Coral reef facts
Find out fascinating facts about amazing coral reefs…
Did you know that more wildlife lives around coral reefs than in any other part of the ocean? Find out more about these important ecosystems in our coral reef facts…
What are coral reefs?
When you look at a coral reef, you might think that you are seeing a group of colourful rocks. But don’t be mistaken! Reefs are actually made out of living creatures called coral.
Where are coral reefs found?
Coral reefs can be found all over the world! However, most coral reefs grow in shallow, clean ocean waters on either side of the Equator, because they need sunlight and warm temperatures all year to survive.
Some famous coral reefs include the Great Barrier Reef in Australia, the Amazon Reef in Brazil and French Guiana, the Tubbataha Reef in the Philippines and the Miami Terrace Reef in the United States.
- Quick facts about coral reefs…
- – Coral have growth rings, just like trees!
- – The first coral reefs formed on Earth 240 million years ago. That’s before the dinosaurs were alive!
- – Most coral reefs today are between 5,000 and 10,000 years old.
- – There are more than 800 different types of hard coral around the world.
- – The Great Barrier Reef is the largest reef system on Earth. You can even see it from space!
Life in coral reefs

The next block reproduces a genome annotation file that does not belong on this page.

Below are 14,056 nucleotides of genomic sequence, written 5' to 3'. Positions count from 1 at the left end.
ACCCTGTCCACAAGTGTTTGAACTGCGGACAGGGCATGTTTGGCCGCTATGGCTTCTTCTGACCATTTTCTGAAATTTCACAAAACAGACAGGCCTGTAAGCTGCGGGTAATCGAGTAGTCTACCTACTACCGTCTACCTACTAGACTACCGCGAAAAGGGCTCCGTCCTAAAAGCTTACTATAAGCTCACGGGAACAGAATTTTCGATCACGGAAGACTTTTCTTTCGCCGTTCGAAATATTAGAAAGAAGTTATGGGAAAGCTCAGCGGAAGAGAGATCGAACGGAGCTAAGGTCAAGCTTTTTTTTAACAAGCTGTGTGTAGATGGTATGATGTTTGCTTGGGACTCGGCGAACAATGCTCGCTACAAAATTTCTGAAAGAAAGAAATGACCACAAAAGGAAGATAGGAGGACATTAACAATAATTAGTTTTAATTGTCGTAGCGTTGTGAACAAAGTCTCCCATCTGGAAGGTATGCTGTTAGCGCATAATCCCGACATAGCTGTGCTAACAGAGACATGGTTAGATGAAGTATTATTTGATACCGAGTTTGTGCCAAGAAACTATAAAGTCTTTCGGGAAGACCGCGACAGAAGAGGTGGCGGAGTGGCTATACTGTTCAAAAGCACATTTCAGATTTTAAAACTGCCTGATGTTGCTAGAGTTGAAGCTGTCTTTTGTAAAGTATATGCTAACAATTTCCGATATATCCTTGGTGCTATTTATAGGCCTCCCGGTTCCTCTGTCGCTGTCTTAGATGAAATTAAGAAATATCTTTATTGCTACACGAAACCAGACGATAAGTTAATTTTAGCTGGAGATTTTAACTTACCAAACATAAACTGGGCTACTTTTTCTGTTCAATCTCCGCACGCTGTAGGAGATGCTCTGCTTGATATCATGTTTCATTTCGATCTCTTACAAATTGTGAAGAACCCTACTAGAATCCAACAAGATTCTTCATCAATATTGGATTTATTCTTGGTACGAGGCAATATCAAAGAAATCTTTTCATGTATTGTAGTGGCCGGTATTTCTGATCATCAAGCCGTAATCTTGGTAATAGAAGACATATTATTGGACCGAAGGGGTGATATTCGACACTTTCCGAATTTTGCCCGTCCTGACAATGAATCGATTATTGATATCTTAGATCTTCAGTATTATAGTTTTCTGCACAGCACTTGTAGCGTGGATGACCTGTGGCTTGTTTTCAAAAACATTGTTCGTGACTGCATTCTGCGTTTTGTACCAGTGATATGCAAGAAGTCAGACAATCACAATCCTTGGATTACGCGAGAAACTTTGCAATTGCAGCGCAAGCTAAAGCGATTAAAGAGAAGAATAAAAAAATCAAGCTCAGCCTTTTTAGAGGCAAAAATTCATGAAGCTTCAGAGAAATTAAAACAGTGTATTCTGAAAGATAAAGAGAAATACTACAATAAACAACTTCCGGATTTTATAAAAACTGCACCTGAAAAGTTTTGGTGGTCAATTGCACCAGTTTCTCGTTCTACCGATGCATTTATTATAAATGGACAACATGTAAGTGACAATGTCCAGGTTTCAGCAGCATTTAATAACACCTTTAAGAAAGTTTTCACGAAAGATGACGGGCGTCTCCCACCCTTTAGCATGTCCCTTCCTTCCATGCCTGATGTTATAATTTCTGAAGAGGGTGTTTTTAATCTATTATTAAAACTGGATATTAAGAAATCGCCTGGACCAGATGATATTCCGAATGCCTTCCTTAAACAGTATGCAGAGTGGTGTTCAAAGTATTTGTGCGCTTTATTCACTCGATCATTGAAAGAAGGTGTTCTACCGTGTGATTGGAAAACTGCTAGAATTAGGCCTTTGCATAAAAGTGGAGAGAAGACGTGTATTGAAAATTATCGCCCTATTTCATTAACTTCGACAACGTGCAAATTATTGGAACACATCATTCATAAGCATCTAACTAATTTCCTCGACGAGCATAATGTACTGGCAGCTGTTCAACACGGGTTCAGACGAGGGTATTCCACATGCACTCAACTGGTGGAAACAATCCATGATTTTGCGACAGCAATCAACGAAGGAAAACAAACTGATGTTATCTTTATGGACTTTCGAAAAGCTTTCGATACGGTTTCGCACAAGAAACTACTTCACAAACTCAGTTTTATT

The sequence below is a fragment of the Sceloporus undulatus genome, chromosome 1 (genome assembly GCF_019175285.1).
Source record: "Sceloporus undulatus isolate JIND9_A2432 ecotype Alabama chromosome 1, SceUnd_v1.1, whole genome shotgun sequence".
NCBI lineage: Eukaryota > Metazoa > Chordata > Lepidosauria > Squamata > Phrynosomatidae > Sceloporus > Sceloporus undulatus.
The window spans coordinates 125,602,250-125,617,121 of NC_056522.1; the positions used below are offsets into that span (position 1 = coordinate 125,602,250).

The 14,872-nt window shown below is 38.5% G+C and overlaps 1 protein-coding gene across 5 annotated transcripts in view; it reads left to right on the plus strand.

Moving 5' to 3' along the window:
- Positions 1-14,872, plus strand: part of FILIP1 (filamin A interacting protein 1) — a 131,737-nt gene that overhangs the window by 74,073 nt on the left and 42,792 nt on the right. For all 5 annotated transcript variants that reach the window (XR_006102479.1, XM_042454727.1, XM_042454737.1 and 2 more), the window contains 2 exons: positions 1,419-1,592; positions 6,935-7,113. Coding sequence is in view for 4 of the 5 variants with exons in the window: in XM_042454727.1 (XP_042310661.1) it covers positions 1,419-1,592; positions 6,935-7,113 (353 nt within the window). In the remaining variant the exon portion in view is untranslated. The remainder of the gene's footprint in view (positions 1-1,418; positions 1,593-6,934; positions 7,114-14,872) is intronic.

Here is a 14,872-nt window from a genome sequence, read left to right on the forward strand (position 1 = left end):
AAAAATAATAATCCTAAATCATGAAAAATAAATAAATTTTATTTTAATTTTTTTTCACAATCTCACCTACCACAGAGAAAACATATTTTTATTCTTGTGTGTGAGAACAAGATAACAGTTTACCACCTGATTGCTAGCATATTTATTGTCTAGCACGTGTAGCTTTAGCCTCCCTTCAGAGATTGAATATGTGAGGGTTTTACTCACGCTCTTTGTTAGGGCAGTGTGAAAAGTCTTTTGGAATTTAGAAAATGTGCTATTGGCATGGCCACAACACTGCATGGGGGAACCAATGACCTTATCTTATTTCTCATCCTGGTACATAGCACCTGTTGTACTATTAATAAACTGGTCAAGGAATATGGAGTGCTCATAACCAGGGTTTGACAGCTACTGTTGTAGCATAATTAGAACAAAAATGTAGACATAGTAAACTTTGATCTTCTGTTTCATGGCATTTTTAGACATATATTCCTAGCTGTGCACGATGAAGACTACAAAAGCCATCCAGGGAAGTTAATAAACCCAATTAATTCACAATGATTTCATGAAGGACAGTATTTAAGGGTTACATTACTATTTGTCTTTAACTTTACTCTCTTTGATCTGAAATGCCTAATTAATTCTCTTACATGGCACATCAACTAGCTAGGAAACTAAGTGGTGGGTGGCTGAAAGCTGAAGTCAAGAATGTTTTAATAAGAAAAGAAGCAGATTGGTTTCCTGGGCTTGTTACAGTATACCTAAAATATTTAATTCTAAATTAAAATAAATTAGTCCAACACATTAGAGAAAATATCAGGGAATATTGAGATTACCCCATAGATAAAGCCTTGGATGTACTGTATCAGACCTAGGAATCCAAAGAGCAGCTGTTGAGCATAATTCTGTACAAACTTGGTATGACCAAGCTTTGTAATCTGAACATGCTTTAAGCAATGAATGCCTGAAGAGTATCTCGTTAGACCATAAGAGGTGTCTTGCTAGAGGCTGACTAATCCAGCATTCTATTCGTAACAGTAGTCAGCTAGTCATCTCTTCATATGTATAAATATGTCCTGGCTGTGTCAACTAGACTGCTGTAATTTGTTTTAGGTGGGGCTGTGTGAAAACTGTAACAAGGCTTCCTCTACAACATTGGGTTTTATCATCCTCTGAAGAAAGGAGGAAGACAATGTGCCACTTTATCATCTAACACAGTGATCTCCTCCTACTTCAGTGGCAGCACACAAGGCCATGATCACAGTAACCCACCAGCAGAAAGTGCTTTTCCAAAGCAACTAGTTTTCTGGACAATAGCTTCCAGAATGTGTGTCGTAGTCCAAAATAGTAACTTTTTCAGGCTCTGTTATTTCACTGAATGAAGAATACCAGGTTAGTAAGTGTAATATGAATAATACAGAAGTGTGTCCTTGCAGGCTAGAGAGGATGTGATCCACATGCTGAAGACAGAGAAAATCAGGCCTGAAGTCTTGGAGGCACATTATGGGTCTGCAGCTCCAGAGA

Lots of different types of sea creatures call coral reefs their home – giant clams, starfish, sea turtles, seahorses, eels, cuttlefish and many, many more. The reefs provide this diverse range of animals with everything they need, including food and shelter.
A lot of animals who live on the reef camouflage themselves to blend amongst the coral, either to stay safe from other animals or to hide as they hunt.
Plants also live on reefs. Algae live inside soft coral, using sunlight to provide food and help the coral grow. In other areas, sea grass provides food for sea animals like dugongs and turtles.
Why are coral reefs endangered?
The biggest threats to coral reefs are pollution spilling into the oceans, damage from ships and boats, and climate change, which makes the water warmer and more acidic.
Save our coral reefs!
To save our coral reefs, many people are working hard to clean up the pollution on land and in the sea. Some countries have even protected their coral reefs.
You can help save coral reefs too, by following some simple tips:
– Conserve your water use, by turning off taps when you brush your teeth!
– If you’re lucky enough to go diving, look at the coral – but don’t touch it! Touching coral can disturb it, and sometimes kill it.
– Spread the word and tell your friends about how they can help save the planet!